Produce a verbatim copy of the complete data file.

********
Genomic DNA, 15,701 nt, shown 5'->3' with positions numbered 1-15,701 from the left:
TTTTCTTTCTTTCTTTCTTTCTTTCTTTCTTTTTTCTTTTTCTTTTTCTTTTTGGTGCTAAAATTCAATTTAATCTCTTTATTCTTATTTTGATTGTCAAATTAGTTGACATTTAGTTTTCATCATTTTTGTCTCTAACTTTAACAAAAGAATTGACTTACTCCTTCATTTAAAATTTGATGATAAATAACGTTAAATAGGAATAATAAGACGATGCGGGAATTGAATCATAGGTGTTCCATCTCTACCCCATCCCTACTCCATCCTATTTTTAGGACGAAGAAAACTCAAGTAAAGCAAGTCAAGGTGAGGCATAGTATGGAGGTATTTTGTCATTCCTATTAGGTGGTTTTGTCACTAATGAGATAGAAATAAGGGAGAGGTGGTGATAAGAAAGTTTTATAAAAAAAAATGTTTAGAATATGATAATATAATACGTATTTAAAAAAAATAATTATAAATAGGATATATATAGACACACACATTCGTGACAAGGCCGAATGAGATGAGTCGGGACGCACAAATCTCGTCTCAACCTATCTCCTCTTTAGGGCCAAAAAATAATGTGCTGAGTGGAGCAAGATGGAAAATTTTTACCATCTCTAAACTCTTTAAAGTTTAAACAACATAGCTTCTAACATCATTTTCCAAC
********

Genomic DNA, 15,701 nt, shown 5'->3' with positions numbered 1-15,701 from the left:
TTTTCTTTCTTTCTTTCTTTCTTTCTTTCTTTTTTCTTTTTCTTTTTCTTTTTGGTGCTAAAATTCAATTTAATCTCTTTATTCTTATTTTGATTGTCAAATTAGTTGACATTTAGTTTTCATCATTTTTGTCTCTAACTTTAACAAAAGAATTGACTTACTCCTTCATTTAAAATTTGATGATAAATAACGTTAAATAGGAATAATAAGACGATGCGGGAATTGAATCATAGGTGTTCCATCTCTACCCCATCCCTACTCCATCCTATTTTTAGGACGAAGAAAACTCAAGTAAAGCAAGTCAAGGTGAGGCATAGTATGGAGGTATTTTGTCATTCCTATTAGGTGGTTTTGTCACTAATGAGATAGAAATAAGGGAGAGGTGGTGATAAGAAAGTTTTATAAAAAAAAATGTTTAGAATATGATAATATAATACGTATTTAAAAAAAATAATTATAAATAGGATATATATAGACACACACATTCGTGACAAGGCCGAATGAGATGAGTCGGGACGCACAAATCTCGTCTCAACCTATCTCCTCTTTAGGGCCAAAAAATAATGTGCTGAGTGGAGCAAGATGGAAAATTTTTACCATCTCTAAACTCTTTAAAGTTTAAACAACATAGCTTCTAACATCATTTTCCAAC